Frankenweenie

So I finally got around to watching Frankenweenie. I wasn’t really inclined to see it, to be perfectly honest, but a friend of mine loaned me the DVD. It took me a while to get around to watching it, I don’t honestly watch a whole lot of TV but last night a thunderstorm knocked out the cable so it proved to be a good opportunity and I have to say, as much as I love Tim Burton and Danny Elfman, I wasn’t impressed.

ImageTo run it down, briefly, the movie is about a young Victor Frankenstein who suffers the unexpected loss of his dog, Sparky. Instead of dealing with the loss, he brings Sparky back to life. When his secret gets out, his classmates, eager to one-up him to win the science fair, resurrect a whole slew of creatures that unleash havoc on the town.

It’s a cute movie but, while it has a PG rating, it’s hardly a kid’s film. While Victor does have to deal with the death of his beloved Sparky, by bringing him back to life, he doesn’t ever really learn any important life lessons and quite frankly, who wants to take their children to a movie that’s going to make them have to explain Death?

The movie skims over Victor’s love for Sparky being the real reason he’s revived after the lightning animated his corpse, identifying it as “the first time” he did the science experiment “he really liked it” but the “second time” (when he’s blackmailed by E(dgar) Gore) he “just wanted to be done with it”. 

When Sparky is first deceased, Victor is comforted by his parents, being told that “those we love never truly leave us, they live in our hearts forever”. If you were hoping to use this movie to help explain Death, or help a child cope with the loss of a beloved pet or family member, don’t bother. 

At the end of the movie, Sparky is killed (again!), being trapped in a burning building while battling an evil Mr. Whiskers (cat)/bat monster created by one of Victor’s classmates. Instead of being unable to resurrect Sparky and actually having to face, and deal with, the loss, the townsfolk help jump-start Sparky and he comes back to life (again!) and everyone lives happily ever after.

Overall, while the movie is cute, and typically dark, it doesn’t really have any life lessons to teach, it doesn’t have any memorable or remarkable characters. There’s no real resolution for any of the monsters or characters who created them. Furthermore, while most of the monsters were created from dead creatures, who are subsequently destroyed, Mr. Whiskers *had* been alive, when a bolt of lightning caused him to somehow meld with a dead bat he was chewing on.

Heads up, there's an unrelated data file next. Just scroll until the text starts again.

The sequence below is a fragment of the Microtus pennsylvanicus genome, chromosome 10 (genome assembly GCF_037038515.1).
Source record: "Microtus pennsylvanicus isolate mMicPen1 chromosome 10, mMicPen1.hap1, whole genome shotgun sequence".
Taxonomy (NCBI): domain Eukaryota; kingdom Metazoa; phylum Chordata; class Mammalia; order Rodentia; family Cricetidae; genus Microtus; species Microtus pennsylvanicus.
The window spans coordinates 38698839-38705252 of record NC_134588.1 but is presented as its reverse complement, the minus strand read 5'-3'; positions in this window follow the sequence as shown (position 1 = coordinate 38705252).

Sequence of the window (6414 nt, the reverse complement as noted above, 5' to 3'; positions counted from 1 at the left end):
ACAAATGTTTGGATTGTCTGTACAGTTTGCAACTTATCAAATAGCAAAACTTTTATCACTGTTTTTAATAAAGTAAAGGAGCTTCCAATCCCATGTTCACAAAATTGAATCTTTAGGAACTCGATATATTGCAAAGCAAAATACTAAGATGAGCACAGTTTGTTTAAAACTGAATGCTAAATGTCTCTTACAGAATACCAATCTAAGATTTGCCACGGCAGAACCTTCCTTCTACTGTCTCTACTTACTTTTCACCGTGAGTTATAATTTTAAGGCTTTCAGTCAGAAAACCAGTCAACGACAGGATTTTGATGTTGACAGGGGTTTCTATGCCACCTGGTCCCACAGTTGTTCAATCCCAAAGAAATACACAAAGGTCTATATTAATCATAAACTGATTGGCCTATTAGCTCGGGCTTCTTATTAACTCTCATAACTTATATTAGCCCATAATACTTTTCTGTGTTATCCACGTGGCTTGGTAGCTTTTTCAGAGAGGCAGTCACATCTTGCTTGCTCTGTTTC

Why did the Mr. Whiskers monster have to be destroyed? Why couldn’t we un-splice him? Turning him back into a freakish cat and destroying the dead bat he was melded to? 

There were so many life lessons that this movie could have potentially taught to children:

1. coping with loss of a loved one (Sparky’s death)

2. the power of love (Victor’s crying on Sparky’s body before he’s resurrected)

3. tolerance of different people (the townsfolk see Sparky as a monster and riot, chasing him into the windmill where he’s burned with the Mr. Whiskers monster, later help jump-start him after he helps save Elsa [ Victor’s classmate])

4. honesty (all Victor’s classmates BREAK INTO HIS HOUSE AND STEAL HIS LABORATORY to create a better living-dead and beat him in the science fair!!!!)

5. the value of hard work (I reiterate: all Victor’s classmates BREAK INTO HIS HOUSE AND STEAL HIS LABORATORY to create a better living-dead and beat him in the science fair!!!!)

But none of these things are addressed. Hell, none of the kids who created the monsters that terrorized the town even face consequences for it and the science fair is subsequently forgotten. Victor never has to face coping with Sparky’s loss, since the movie ends with Sparky being resurrected again. 

The movie was really quite depressing and being produced in black and white didn’t help. As short as the movie is (only 87 mins), it was really quite hard to watch (it gave me a headache), and despite the “boy and his dog” story line, I didn’t really ever find myself relating to, or rooting for, any of the characters and I felt like some of the characters were just there as filler, but none of them, even main characters, aren’t developed past a certain point (ex. Elsa= damsel in distress, Toshiaki= smart Asian kid, Nassor= the jock), some of the characters don’t even have a name (aka “Weird Girl”)!

The movie had potential but it just wasn’t there. If you’ve seen the movie and enjoyed it, good on you, but for me, it was just awkward. 

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About bonefishdesigns

I hold a BFA in printmaking and drawing from Shepherd University in Shepherdstown, WV. Drawing and illustration have always been my passion and I make my living teaching people how to draw and paint. Currently, in addition to my work as a lifeguard, swim instructor and an art teacher, I'm also an apprentice to a tattoo artist and have done quite a bit of flash as well. I started this blog more as a way for me to keep track of my thoughts and inspiration, resources and references but I'm more than happy to welcome you to it with open arms. View all posts by bonefishdesigns

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